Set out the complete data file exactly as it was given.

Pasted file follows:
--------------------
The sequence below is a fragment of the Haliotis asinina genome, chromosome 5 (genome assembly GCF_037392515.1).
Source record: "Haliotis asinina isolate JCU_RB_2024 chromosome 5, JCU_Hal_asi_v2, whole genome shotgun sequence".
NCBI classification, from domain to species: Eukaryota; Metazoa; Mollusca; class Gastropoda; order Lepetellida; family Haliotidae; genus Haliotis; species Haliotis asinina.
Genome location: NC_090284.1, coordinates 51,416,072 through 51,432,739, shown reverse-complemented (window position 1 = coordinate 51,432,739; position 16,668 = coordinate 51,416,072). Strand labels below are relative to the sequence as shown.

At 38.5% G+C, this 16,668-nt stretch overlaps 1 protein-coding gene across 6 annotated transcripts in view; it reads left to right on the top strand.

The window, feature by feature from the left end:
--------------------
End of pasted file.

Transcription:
The sequence below is a fragment of the Haliotis asinina genome, chromosome 5 (genome assembly GCF_037392515.1).
Source record: "Haliotis asinina isolate JCU_RB_2024 chromosome 5, JCU_Hal_asi_v2, whole genome shotgun sequence".
NCBI classification, from domain to species: Eukaryota; Metazoa; Mollusca; class Gastropoda; order Lepetellida; family Haliotidae; genus Haliotis; species Haliotis asinina.
Genome location: NC_090284.1, coordinates 51,416,072 through 51,432,739, shown reverse-complemented (window position 1 = coordinate 51,432,739; position 16,668 = coordinate 51,416,072). Strand labels below are relative to the sequence as shown.

At 38.5% G+C, this 16,668-nt stretch overlaps 1 protein-coding gene across 6 annotated transcripts in view; it reads left to right on the top strand.

The window, feature by feature from the left end: